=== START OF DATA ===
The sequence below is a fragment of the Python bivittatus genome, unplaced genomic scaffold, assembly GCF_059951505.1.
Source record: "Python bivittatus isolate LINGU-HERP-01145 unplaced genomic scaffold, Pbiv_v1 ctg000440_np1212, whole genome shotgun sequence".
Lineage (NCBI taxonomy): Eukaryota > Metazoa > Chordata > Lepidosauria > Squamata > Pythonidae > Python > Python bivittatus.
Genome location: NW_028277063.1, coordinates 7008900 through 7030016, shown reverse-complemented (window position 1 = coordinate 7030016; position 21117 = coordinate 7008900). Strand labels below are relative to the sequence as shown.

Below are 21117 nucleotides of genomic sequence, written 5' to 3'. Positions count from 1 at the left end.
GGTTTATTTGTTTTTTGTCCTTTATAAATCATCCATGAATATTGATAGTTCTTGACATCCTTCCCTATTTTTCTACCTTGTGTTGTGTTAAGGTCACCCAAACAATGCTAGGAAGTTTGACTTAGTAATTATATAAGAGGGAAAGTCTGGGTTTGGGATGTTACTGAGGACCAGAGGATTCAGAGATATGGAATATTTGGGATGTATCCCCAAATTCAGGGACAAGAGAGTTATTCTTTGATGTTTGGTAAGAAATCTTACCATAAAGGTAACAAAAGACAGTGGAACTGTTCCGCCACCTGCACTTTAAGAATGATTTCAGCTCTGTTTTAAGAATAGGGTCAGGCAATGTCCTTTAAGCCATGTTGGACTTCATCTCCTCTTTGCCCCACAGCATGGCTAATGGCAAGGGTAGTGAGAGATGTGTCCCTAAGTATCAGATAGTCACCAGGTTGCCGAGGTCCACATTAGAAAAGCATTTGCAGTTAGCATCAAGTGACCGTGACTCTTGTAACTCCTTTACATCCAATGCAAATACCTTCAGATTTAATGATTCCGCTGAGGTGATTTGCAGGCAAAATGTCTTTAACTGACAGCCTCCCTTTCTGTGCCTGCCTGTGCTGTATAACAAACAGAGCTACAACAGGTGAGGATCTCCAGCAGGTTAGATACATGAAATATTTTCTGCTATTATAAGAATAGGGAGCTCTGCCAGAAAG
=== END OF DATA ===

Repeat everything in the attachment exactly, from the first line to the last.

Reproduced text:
The sequence below is a fragment of the Python bivittatus genome, unplaced genomic scaffold, assembly GCF_059951505.1.
Source record: "Python bivittatus isolate LINGU-HERP-01145 unplaced genomic scaffold, Pbiv_v1 ctg000440_np1212, whole genome shotgun sequence".
Lineage (NCBI taxonomy): Eukaryota > Metazoa > Chordata > Lepidosauria > Squamata > Pythonidae > Python > Python bivittatus.
Genome location: NW_028277063.1, coordinates 7008900 through 7030016, shown reverse-complemented (window position 1 = coordinate 7030016; position 21117 = coordinate 7008900). Strand labels below are relative to the sequence as shown.

Below are 21117 nucleotides of genomic sequence, written 5' to 3'. Positions count from 1 at the left end.
GGTTTATTTGTTTTTTGTCCTTTATAAATCATCCATGAATATTGATAGTTCTTGACATCCTTCCCTATTTTTCTACCTTGTGTTGTGTTAAGGTCACCCAAACAATGCTAGGAAGTTTGACTTAGTAATTATATAAGAGGGAAAGTCTGGGTTTGGGATGTTACTGAGGACCAGAGGATTCAGAGATATGGAATATTTGGGATGTATCCCCAAATTCAGGGACAAGAGAGTTATTCTTTGATGTTTGGTAAGAAATCTTACCATAAAGGTAACAAAAGACAGTGGAACTGTTCCGCCACCTGCACTTTAAGAATGATTTCAGCTCTGTTTTAAGAATAGGGTCAGGCAATGTCCTTTAAGCCATGTTGGACTTCATCTCCTCTTTGCCCCACAGCATGGCTAATGGCAAGGGTAGTGAGAGATGTGTCCCTAAGTATCAGATAGTCACCAGGTTGCCGAGGTCCACATTAGAAAAGCATTTGCAGTTAGCATCAAGTGACCGTGACTCTTGTAACTCCTTTACATCCAATGCAAATACCTTCAGATTTAATGATTCCGCTGAGGTGATTTGCAGGCAAAATGTCTTTAACTGACAGCCTCCCTTTCTGTGCCTGCCTGTGCTGTATAACAAACAGAGCTACAACAGGTGAGGATCTCCAGCAGGTTAGATACATGAAATATTTTCTGCTATTATAAGAATAGGGAGCTCTGCCAGAAAG